LONDON, July 19 — The euro fell against a rebounding US dollar today and hit a 2-year low versus the Swiss franc, as investors ramped up bets for a European Central Bank interest rate cut as early as next week.
Money markets are now pricing in a roughly 60 per cent chance of a 10 basis point rate cut next week, versus a 40 per cent chance earlier in the week.
The euro’s drop reversed some of its gains in the previous session when dovish comments from a key Federal Reserve policymaker bolstered expectations of an aggressive interest rate cut this month, hurting the dollar
Rabobank analyst Jane Foley said ECB President Mario Draghi had surprised the market with dovish comments twice already in 2019, although her bank’s base case was still for a September cut.
“An ECB move would be more likely to have a shock impact... A 25 basis point cut by the Fed is priced in,” she said, adding that euro/dollar could test US$1.11 (RM4.56) or even US$1.10 if the ECB did lower rates.
The euro was 0.4 per cent lower at US$1.1231.
Against the Swiss franc it touched a two-year low of 1.1033 francs per euro, down 0.3 per cent on the day. The franc, viewed as a safe haven, has benefitted as investors grow nervous about the euro zone economic outlook.
Central banks are launching another round of policy easing in an attempt to lift stubbornly low inflation and fight signs of an economic slowdown.
At a conference yesterday, New York Fed President John Williams argued for pre-emptive measures to avoid having to deal with too-low inflation and interest rates.
The dollar dropped before rebounding slightly after a New York Fed representative subsequently said Williams’ comments were not about immediate policy direction.
Investors are now pricing in a roughly 40 per cent chance of a 50 basis point cut in US rates later this month, although the dollar has held up reasonably well as investors bet other central banks will ease policy too.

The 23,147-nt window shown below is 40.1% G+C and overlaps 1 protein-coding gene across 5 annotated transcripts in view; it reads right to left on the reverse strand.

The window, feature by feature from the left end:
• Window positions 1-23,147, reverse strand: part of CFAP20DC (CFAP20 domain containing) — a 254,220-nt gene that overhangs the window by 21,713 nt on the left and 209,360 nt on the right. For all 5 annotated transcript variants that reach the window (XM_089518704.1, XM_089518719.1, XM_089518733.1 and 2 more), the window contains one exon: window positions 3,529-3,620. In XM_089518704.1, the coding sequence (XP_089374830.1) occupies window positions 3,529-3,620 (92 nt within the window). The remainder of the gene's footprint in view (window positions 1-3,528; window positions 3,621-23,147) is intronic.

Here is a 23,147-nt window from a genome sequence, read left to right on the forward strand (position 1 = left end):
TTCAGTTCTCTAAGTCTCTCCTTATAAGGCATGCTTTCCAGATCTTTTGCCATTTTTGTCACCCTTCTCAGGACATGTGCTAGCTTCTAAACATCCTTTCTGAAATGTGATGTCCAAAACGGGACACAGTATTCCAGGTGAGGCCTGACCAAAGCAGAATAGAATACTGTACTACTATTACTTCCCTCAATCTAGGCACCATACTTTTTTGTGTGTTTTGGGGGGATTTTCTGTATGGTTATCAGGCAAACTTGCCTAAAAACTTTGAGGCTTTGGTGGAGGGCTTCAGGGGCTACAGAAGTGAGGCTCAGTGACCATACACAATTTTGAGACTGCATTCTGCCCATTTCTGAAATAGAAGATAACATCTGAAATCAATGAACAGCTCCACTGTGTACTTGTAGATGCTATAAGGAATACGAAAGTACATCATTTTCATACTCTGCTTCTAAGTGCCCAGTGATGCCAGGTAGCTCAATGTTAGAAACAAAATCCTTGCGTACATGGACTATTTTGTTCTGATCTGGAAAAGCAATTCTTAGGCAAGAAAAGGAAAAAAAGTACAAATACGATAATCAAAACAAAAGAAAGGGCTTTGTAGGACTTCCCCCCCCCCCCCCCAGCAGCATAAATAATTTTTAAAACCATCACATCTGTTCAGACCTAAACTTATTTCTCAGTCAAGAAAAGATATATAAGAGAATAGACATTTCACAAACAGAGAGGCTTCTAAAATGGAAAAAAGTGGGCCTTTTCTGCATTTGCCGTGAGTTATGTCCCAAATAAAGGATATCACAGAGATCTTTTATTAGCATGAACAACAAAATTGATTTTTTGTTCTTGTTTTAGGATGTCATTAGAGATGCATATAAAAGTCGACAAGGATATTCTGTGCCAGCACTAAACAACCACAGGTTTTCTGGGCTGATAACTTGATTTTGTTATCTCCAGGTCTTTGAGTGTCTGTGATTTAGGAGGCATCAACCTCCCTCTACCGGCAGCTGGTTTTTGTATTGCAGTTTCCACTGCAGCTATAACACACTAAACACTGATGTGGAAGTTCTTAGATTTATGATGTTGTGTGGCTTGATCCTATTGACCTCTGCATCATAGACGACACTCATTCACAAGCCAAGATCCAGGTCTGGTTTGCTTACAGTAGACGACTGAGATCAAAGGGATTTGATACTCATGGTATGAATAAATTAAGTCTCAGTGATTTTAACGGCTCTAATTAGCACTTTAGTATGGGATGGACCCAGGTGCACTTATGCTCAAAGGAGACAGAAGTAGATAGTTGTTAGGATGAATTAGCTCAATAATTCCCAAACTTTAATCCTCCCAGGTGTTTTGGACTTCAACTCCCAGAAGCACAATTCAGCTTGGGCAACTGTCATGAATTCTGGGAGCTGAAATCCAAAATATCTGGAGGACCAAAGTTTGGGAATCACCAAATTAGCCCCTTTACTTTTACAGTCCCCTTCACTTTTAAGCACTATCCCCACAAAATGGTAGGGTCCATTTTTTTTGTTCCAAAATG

The dollar index, which hit a two-week low of 96.648 yesterday, was 0.2 per cent higher at 96.988.
Expectations of a dovish shift in the rate cycle have boosted emerging market currencies.
MSCI’s emerging market currency index on Friday hit a four-month high.
“We stay bearish on the US dollar but put most focus versus high carry emerging market currencies, helped by global central bank easing,” Morgan Stanley analysts said in a note.
The yen dropped against the dollar, falling 0.3 per cent to 107.66
Sterling was on the back foot again, falling 0.2 per cent to US$1.2527 and undoing some of its recovery on Thursday when British lawmakers voted for a plan to make it harder for a new prime minister to push through a no-deal Brexit.
The New Zealand dollar, which has rallied more than 1 per cent to a 3-1/2 month high this week as investors expect Fed rate cuts to boost the attractiveness of the higher-yielding kiwi, eased 0.2 per cent to US$0.6769.
The currency has the second-highest bond yield among G10 currencies after the US dollar. — Reuters